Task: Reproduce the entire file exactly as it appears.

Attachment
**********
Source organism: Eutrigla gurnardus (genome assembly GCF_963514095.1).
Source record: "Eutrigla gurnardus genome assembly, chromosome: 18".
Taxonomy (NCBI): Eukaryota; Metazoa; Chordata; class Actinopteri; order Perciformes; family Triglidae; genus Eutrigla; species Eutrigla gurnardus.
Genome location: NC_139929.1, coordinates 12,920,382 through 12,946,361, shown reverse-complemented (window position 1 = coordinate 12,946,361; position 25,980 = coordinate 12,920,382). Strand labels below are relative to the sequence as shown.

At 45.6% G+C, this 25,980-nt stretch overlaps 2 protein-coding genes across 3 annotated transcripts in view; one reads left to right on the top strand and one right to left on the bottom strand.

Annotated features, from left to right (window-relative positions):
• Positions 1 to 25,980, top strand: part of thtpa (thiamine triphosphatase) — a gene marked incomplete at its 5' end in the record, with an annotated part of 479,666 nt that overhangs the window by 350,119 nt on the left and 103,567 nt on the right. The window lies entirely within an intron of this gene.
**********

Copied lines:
Source organism: Eutrigla gurnardus (genome assembly GCF_963514095.1).
Source record: "Eutrigla gurnardus genome assembly, chromosome: 18".
Taxonomy (NCBI): Eukaryota; Metazoa; Chordata; class Actinopteri; order Perciformes; family Triglidae; genus Eutrigla; species Eutrigla gurnardus.
Genome location: NC_139929.1, coordinates 12,920,382 through 12,946,361, shown reverse-complemented (window position 1 = coordinate 12,946,361; position 25,980 = coordinate 12,920,382). Strand labels below are relative to the sequence as shown.

At 45.6% G+C, this 25,980-nt stretch overlaps 2 protein-coding genes across 3 annotated transcripts in view; one reads left to right on the top strand and one right to left on the bottom strand.

Annotated features, from left to right (window-relative positions):
• Positions 1 to 25,980, top strand: part of thtpa (thiamine triphosphatase) — a gene marked incomplete at its 5' end in the record, with an annotated part of 479,666 nt that overhangs the window by 350,119 nt on the left and 103,567 nt on the right. The window lies entirely within an intron of this gene.